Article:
This memorandum in its entirety read as follows: ‘Per phone with Jack Pettker—He advised of conv. with Neal H. re empl. Neal asked for a ltr. outlining the term of empl. He wants in addit to other things we have offered him a statement that if we decide to shut down the plt because we don't like the business or for some other reason that he won't be out of a job. Would like a guarantee of 1 yr. basic salary in advance in event we close it and he is out of a job. Didn't want to give up employment he had for a new venture without this and find himself out of a job after only a short period of a couple of years. Adv. Jack I would send a letter.’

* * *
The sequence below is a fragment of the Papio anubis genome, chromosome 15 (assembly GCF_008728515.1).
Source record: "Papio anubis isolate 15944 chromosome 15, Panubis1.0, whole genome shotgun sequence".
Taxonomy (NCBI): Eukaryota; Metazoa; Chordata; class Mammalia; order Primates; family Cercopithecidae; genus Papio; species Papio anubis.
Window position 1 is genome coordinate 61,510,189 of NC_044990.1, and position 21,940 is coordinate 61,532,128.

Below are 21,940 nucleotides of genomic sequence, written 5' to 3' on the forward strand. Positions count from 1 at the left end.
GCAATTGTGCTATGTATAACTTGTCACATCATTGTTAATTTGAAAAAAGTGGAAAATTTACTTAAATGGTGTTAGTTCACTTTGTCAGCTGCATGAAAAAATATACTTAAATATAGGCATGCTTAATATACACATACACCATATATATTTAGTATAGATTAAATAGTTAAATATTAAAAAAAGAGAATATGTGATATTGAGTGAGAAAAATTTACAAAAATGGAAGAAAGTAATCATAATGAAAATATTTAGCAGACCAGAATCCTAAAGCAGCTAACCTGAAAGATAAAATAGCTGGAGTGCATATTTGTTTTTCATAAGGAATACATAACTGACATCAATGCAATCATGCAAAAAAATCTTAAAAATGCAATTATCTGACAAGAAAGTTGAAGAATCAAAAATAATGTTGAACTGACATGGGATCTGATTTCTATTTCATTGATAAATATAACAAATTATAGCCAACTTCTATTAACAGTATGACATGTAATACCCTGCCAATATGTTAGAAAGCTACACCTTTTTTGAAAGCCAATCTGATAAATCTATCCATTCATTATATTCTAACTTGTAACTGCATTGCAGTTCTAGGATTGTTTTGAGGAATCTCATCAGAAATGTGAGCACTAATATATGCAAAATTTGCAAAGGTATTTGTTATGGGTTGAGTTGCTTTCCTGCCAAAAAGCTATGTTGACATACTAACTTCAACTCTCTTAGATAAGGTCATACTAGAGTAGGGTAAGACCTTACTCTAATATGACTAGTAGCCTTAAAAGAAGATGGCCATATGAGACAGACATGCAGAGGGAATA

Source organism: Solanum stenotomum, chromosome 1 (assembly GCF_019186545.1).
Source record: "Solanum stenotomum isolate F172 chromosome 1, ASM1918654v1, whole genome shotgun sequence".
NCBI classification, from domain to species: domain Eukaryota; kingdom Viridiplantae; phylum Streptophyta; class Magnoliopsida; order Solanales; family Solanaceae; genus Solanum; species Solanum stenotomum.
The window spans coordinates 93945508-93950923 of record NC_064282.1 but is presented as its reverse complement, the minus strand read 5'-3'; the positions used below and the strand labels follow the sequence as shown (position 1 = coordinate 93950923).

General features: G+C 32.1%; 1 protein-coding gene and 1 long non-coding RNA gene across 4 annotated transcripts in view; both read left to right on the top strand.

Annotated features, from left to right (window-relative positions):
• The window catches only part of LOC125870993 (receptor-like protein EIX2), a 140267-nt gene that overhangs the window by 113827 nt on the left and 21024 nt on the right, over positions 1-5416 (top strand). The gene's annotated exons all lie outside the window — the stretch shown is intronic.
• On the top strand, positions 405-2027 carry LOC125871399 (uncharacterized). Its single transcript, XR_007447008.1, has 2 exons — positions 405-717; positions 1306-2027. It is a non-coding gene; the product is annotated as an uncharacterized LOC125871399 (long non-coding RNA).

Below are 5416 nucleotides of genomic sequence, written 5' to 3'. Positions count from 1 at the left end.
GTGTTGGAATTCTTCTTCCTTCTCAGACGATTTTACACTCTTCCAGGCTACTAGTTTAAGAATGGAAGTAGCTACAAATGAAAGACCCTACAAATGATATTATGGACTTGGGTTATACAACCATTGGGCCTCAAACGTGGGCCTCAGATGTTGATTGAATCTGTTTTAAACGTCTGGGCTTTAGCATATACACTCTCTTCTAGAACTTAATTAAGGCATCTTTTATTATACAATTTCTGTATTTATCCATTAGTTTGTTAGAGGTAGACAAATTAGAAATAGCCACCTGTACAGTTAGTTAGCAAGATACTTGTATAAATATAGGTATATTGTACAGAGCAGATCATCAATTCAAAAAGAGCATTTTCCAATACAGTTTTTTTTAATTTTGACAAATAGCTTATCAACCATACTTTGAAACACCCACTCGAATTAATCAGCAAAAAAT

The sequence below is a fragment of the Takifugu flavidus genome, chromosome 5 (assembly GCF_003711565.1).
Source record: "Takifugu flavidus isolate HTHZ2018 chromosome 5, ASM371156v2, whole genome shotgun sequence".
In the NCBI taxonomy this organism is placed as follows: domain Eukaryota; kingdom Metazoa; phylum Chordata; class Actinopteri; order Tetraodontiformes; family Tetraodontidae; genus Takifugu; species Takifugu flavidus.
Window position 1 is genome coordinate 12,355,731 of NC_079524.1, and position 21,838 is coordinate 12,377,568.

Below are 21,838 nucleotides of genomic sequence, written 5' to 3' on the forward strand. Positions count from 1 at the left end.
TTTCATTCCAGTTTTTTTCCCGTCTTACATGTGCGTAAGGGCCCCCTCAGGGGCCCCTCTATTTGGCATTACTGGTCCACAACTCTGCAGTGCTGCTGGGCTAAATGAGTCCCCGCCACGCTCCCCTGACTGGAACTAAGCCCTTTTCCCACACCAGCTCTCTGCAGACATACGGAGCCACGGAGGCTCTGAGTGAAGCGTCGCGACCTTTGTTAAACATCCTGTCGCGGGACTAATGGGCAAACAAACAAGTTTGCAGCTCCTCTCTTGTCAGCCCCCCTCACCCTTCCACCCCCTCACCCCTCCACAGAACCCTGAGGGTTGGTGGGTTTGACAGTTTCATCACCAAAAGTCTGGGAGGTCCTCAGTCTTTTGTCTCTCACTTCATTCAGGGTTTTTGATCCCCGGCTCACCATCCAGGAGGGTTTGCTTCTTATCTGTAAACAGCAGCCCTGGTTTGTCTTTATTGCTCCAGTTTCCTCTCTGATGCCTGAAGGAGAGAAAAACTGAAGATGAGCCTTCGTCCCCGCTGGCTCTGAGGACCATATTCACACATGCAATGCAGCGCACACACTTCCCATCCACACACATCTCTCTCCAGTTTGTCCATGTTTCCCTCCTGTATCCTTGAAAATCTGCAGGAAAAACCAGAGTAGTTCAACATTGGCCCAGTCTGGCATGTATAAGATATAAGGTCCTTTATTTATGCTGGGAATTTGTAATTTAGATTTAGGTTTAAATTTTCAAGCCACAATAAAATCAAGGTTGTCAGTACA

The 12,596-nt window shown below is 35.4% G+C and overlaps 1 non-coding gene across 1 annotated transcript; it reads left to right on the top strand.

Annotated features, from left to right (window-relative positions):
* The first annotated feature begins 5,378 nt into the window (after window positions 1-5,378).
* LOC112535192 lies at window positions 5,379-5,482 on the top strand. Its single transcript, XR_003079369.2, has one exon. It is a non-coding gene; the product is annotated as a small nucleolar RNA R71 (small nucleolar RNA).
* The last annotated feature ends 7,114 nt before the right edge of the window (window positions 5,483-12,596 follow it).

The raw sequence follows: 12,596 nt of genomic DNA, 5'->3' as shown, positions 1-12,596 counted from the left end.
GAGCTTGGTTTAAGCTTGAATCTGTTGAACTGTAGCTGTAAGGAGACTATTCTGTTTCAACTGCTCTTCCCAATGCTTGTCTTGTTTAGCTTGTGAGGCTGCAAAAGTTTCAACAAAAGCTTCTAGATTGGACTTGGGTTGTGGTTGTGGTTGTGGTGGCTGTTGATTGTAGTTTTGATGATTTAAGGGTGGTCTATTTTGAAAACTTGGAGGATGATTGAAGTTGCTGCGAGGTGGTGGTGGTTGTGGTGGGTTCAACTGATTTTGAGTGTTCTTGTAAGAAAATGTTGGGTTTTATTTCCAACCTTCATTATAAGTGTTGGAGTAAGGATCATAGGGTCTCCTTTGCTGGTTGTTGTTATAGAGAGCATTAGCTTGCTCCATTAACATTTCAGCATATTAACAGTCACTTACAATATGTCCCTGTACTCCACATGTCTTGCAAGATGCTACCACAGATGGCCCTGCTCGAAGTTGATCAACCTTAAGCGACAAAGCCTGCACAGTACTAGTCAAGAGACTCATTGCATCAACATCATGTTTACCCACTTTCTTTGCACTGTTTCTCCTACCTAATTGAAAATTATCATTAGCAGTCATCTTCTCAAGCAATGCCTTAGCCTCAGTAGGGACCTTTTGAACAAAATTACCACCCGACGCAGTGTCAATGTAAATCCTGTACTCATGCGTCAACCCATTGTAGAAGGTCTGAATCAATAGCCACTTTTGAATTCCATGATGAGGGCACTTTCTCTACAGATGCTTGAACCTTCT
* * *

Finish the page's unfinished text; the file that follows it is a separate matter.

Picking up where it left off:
The following colloquy occurred just prior to its introduction in evidence. ‘MR. LADENBERGER: The second was Defendant's D, Your Honor, which is the second memorandum prepared in Mr. Kerr's handwriting that we just referred to in testimony with him. THE COURT: What was the purpose of putting that in? MR. LADENBERGER: To show the state of mind as discussed earlier with Your Honor, that Mr. Kerr in relation to Mr. Houghton—THE COURT: Same reason I let the plaintiff show what his intention was, for what value it has in reflecting the state of mind of either one of these fellows. That is the sole purpose. You have your objection. MR. KNECHT, JR.: I will object on the grounds that it is contrary to the parol evidence rule and, Your Honor, while I am at it,—THE COURT: Overruled.’

On this record the trial court accepted defendant's version of the meaning and effect of paragraph 7 as being ‘within the reasonable commercial expectation of the parties.’